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Choosing the Right Thermometer

Thermometer Buying Guide

Whether it's for a medical facility, school, or at home, a reliable thermometer is an important tool to monitor health. Knowing how to choose a thermometer for your needs can help with the proper diagnosis of illnesses and identification of symptoms.

Finding a suitable thermometer involves thinking about who will use it, which factors you prioritize, and where you will use it. As you learn more about what is the best kind of thermometer, you can get ready for general diagnostics, cold and flu season, or year-round bugs.

Different Types of Thermometers

When you look through this thermometer buying guide, think about which type of thermometer suits your usage needs. All the options listed are compact and convenient, fitting easily into a home healthcare bag or first aid kit. There are several options to compare.

Digital Stick Thermometers

Almost every medical facility, home, and school across the United States has a digital stick thermometer. They are one of the most frequently used pieces of diagnostic equipment, both in medical settings and homes. It identifies the temperature through direct contact with the inside of the mouth or rectum. Some benefits of a digital stick thermometer include:

  • Speedy reports as most thermometers report a temperature in less than a minute
  • Budget-friendly option that makes it easy to stock up
  • Easy for non-medical professionals to use

On the downside, digital stick thermometers are not the ideal solution in some situations. In a fast-paced environment where an individual needs to take many temperatures in a row, the results of the digital stick thermometer may not be fast enough to keep the line moving. Similarly, since the thermometer comes into direct contact with the mouth or rectum, it is not possible to use with multiple patients without proper thermometer sheaths or probe covers. Sheaths and probe covers are recommended for use with more than one patient, which can add to the cost of care.

Infrared Thermometers

Consider infrared options while deciding how to choose a thermometer. Infrared thermometers are a type of non contact thermometer, they figure out the skin temperature by measuring the heat that comes off of the body. They are fairly easy to use, often simply requiring that you point the thermometer at the individual's forehead or wrist to get their temperature. Touch Free thermometers are ideal for fast screening of several people. Other benefits include:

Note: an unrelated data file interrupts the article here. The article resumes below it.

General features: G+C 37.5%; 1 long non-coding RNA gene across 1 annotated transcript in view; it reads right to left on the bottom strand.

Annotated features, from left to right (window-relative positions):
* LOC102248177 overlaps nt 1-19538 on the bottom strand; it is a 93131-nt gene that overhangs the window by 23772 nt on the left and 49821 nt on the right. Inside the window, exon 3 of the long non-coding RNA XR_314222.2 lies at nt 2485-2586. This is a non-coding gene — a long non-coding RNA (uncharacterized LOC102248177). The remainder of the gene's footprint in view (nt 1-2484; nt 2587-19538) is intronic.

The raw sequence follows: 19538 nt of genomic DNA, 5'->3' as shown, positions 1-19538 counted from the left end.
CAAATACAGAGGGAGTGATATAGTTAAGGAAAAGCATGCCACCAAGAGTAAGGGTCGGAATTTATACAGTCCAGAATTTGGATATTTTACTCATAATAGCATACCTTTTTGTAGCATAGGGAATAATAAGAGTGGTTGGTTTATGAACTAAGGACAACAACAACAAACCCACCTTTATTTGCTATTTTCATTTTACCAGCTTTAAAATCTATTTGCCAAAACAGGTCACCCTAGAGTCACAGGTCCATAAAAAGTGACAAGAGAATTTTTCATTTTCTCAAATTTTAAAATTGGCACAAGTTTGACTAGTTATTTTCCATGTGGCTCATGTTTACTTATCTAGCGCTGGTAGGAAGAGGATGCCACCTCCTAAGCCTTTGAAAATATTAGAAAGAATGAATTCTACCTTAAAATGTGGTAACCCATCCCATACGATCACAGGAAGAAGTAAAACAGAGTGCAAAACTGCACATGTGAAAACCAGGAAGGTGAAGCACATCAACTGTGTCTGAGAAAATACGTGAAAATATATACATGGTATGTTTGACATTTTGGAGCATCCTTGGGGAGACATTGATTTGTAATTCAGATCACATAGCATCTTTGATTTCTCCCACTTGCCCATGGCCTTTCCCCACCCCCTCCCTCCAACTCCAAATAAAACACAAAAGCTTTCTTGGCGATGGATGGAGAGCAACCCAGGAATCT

• Speedy reports, often measuring an individual's temperature in just a few seconds
  • Do not require direct contact, keeping everyone safer and healthier
  • Doesn't require sheaths or covers for multiple users, reducing cost of use

One question that often comes up when people are comparing these options is, "What kind of thermometer is most accurate?" Both digital stick and infrared options are highly accurate and meet ASTM International standards. Where they differ is in the price. A digital stick thermometer is an affordable option for many, infrared thermometers are often a bit more expensive.

Mercury and Galinstan Thermometers

Although mercury thermometers were once the mainstay for American homes and clinics, they have mainly been removed from use. Labs no longer calibrate mercury thermometers, leaving manufacturers with no option but to stop making them. This is due to safety issues. Instead of mercury, manufacturers now make both oral and rectal thermometers using Galinstan, a gallium-indium-tin alloy that behaves similarly to traditional mercury. You can also get the same accuracy and ease of use with a digital stick or infrared thermometer.

Digital Ear Thermometers

Digital ear thermometers, also known as Tympanic thermometers use infrared technology to provide fast, accurate readings. They are easy to use but do need to be positioned correctly. Some models feature last reading memory, fever alarms and automatically turn off when not in use. Some digital ear thermometers require specialized probe covers, which makes them an ideal option for infection control. 

Other Thermometer Types

Other options that are not as widely available include temperature strips, disposable thermometers, and pacifier thermometers. Forehead strips measure temperatures in 2-degree increments, so they may not be as precise as other options. Disposable single patient thermometers are ideal for situations where the patient might be highly contagious, so you leave the thermometer with them and it gets disposed of after use. They are also useful when part of patient self-management kits. Temple Touch or touch free thermometers are suitable for infants, especially to not disturb them while sleeping.

Methods of Taking a Temperature

Another factor to consider while figuring out what kind of thermometer is most accurate is how you prefer to take a temperature. There are several options, including oral, rectal, forehead, and axillary.